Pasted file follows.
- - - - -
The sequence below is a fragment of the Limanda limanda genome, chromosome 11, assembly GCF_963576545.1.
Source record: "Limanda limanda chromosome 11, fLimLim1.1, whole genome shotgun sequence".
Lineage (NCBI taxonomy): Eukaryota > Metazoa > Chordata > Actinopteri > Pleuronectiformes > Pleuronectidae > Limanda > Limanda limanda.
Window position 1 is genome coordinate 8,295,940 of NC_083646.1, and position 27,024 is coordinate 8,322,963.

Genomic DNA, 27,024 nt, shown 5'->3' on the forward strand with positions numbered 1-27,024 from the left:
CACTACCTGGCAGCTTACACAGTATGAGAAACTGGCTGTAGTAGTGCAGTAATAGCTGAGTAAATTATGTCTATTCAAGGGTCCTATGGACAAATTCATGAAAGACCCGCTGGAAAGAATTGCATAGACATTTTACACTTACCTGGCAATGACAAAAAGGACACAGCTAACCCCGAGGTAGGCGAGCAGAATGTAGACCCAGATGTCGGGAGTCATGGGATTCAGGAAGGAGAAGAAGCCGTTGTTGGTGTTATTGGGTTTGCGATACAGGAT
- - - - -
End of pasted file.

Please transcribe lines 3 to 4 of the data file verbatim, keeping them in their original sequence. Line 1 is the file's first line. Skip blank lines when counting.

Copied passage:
Lineage (NCBI taxonomy): Eukaryota > Metazoa > Chordata > Actinopteri > Pleuronectiformes > Pleuronectidae > Limanda > Limanda limanda.
Window position 1 is genome coordinate 8,295,940 of NC_083646.1, and position 27,024 is coordinate 8,322,963.